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Event


Mechanisms of whole-body regeneration, and their evolution

CMCB Life Sciences Seminar

Datum:17.10.2019, 16:00 - 17:00
Sprecher: Prof. Dr. Mansi Srivastava, Harvard University, Department of Organismic and Evolutionary Biology
Ort: CRTD, ground floor, auditorium left
Gastgeber: Dr. Anna Czarkwiani (CRTD)

Abstract
Wound repair and regeneration are fundamental features of animal biology, and the capacity to replace all missing tissues (“whole-body regeneration”) is widely distributed across animal phyla. The genetic pathways that mediate whole-body regeneration are poorly understood, and little is known about how these pathways compare across animal lineages. Functional studies of species in phylogenetically informative positions are needed both to elucidate further the mechanisms of regeneration and to evaluate how these mechanisms have evolved. The goals of my research program are: 1) to identify cellular and genetic mechanisms for whole-body regeneration, and 2) to understand how regeneration has evolved by comparing mechanisms across distantly-related animals. We focus our work on a new model system, the acoel worm, Hofstenia miamia, which regenerates robustly and represents the sister-lineage to all other animals with bilateral symmetry, to address these questions. In this talk, I will discuss how we utilize a diversity of approaches including functional genomics, single-cell RNA-sequencing, and transgenesis to uncover the mechanisms of regeneration in Hofstenia.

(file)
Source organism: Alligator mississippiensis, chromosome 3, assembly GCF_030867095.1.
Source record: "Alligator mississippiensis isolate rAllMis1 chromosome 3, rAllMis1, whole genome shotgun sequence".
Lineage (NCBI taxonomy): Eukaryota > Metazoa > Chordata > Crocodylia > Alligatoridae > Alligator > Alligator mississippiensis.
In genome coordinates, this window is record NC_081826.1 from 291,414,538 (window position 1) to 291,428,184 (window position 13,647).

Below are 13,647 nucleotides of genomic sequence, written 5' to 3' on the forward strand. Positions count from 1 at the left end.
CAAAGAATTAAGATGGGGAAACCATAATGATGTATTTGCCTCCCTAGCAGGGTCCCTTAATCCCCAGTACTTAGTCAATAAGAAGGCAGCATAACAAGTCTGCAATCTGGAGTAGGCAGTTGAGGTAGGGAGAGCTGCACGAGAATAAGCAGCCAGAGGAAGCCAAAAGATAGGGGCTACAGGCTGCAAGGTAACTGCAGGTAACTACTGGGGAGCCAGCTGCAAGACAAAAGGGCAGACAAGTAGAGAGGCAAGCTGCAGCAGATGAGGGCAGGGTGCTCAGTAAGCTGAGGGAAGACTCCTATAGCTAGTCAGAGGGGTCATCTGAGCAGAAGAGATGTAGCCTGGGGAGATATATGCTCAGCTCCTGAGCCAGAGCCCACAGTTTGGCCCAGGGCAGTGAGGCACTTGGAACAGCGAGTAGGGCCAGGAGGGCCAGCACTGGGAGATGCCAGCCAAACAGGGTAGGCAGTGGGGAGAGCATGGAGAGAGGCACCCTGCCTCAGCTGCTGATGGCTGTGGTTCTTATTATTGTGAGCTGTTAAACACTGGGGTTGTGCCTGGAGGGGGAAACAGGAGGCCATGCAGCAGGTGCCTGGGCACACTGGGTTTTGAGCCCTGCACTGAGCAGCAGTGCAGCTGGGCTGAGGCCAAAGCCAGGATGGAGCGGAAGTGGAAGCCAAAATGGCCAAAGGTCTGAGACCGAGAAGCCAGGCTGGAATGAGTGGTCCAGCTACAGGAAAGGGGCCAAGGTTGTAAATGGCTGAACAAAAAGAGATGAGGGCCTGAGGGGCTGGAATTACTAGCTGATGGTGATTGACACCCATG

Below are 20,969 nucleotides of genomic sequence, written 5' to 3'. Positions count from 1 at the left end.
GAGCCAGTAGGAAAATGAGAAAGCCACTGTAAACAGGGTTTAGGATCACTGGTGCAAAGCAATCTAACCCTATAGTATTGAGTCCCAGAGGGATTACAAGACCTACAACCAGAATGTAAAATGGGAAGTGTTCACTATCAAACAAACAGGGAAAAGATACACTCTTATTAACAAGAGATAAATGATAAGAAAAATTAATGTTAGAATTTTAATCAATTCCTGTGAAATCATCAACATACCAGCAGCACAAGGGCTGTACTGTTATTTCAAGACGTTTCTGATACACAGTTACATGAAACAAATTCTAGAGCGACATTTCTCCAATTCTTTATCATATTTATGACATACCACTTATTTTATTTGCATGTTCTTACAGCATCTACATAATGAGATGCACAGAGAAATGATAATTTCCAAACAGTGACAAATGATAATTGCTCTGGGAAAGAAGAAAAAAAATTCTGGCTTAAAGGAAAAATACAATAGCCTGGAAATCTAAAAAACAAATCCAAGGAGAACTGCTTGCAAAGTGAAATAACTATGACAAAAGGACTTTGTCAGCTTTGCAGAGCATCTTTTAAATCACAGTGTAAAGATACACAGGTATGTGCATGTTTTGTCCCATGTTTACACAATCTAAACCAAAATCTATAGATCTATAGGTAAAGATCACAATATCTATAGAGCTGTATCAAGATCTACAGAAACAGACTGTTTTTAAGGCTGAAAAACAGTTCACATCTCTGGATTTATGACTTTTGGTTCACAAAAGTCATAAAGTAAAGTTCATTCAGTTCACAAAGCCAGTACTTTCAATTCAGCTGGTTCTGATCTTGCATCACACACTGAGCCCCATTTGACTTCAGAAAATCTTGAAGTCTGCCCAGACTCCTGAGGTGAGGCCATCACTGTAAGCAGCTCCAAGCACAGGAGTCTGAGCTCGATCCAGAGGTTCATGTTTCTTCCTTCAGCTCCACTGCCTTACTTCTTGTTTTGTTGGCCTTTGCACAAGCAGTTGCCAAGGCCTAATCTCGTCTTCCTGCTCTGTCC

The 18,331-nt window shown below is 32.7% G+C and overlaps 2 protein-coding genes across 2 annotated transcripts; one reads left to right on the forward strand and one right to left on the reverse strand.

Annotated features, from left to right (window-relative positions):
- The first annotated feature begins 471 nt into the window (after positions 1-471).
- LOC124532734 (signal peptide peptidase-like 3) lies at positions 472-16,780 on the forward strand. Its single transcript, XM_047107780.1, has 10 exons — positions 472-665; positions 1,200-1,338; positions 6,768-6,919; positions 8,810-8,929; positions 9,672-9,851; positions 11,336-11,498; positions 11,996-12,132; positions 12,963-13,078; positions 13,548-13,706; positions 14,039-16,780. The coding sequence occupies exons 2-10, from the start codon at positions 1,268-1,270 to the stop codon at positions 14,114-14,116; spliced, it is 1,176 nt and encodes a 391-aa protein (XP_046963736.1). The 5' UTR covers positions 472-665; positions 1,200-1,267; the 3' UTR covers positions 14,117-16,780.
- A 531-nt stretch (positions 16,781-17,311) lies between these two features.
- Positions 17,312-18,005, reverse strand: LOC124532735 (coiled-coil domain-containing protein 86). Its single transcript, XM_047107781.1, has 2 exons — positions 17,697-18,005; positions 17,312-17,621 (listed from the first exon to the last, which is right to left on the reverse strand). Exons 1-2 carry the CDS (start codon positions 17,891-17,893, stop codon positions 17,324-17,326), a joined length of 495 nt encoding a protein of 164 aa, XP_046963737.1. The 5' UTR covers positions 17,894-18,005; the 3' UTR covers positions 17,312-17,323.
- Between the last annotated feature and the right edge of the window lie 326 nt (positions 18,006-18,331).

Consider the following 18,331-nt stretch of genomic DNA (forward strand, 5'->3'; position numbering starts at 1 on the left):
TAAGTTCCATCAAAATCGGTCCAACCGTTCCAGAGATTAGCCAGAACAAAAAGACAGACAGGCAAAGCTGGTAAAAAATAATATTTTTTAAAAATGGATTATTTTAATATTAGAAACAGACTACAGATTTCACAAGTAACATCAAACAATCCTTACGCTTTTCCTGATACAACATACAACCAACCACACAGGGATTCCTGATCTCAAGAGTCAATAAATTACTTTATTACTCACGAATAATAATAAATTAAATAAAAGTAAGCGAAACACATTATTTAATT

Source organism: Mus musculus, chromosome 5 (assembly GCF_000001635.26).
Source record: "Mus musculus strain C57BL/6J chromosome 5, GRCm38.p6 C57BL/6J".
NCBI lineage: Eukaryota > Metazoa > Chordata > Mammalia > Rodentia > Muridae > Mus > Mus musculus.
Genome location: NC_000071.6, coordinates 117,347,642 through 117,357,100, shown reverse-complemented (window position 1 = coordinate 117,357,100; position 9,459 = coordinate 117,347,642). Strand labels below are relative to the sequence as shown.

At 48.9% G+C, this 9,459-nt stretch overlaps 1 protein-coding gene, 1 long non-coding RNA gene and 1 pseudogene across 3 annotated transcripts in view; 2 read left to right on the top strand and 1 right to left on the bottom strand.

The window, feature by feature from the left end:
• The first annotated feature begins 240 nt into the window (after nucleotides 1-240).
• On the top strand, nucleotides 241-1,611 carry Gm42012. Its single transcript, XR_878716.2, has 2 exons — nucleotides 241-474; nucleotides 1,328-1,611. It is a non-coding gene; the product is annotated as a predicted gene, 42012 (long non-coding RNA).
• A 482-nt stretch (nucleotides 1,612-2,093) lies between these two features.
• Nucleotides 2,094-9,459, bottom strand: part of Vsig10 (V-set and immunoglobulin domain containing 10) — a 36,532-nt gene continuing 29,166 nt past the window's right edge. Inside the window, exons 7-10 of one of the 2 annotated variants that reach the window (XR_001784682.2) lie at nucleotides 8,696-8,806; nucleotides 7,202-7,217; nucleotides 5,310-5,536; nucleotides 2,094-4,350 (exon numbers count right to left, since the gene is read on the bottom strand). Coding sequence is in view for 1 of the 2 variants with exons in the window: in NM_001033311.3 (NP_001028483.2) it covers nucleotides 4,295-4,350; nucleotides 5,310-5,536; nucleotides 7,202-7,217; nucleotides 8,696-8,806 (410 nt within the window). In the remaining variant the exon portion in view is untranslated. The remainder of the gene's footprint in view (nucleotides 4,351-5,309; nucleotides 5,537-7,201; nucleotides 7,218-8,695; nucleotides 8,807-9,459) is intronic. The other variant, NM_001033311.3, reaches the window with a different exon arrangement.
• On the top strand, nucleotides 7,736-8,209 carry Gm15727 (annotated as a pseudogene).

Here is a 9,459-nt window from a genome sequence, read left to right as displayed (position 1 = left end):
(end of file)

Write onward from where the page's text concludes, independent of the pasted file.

Publications
1.    A.R. Gehrke, E. Neverett, Y-J. Luo, A. Brandt, L. Ricci, R.E. Hulett, A. Gompers, J.G. Ruby, D.S. Rokhsar, P.W.Reddien, and M. Srivastava. Acoel genome reveals the regulatory landscape of whole-body regeneration. Science,eaau6173:10.1126/science.aau6173, 2019.
2.    Srivastava, M., K. Mazza-Curll, J.C. van Wolfswinkel, and P.W. Reddien (2014). Whole-body acoel regeneration is controlled by Wnt and Bmp-Admp signaling. Curr. Biol. 24(10): 1107-13.
3.    Raz, A., M. Srivastava, R. Salvenmoser, and P. W. Reddien. Acoel regeneration mechanisms indicate an ancient role for muscle in regenerative patterning. 10.1038/s41467-017-01148-5. Nat. Comm., 2017
4.    Srivastava, M., O. Simakov, J. Chapman, B. Fahey, M.E. Gauthier, T. Mitros, G.S. Richards, C. Conaco, M. Dacre,U. Hellsten, C. Larroux, N.H. Putnam, M. Stanke, M. Adamska, A. Darling, S.M. Degnan, T.H. Oakley, D.C. Plachetzki, Y. Zhai, M. Adamski, A. Calcino, S.F. Cummins, D.M. Goodstein, C. Harris, D.J. Jackson, S.P. Leys, S. Shu, B.J.Woodcroft, M. Vervoort, K.S. Kosik, G. Manning, B.M. Degnan, and D.S. Rokhsar (2010). The Amphimedon queenslandica genome and the evolution of animal complexity. Nature, 466(7307): 720–726.
5.    Srivastava, M., E. Begovic, J. Chapman, N. H. Putnam, U. Hellsten, T. Kawashima, A. Kuo, T. Mitros, M.L. Carpenter, A.Y. Signorovitch, M.A. Moreno, K. Kamm, J. Grimwood, J. Schmutz, H. Shapiro, I. V. Grigoriev, L.W. Buss, B. Schierwater, S. Dellaporta, and D. Rokhsar (2008). The Trichoplax genome and the nature of placozoans. Nature, 454(7207): 955–960.

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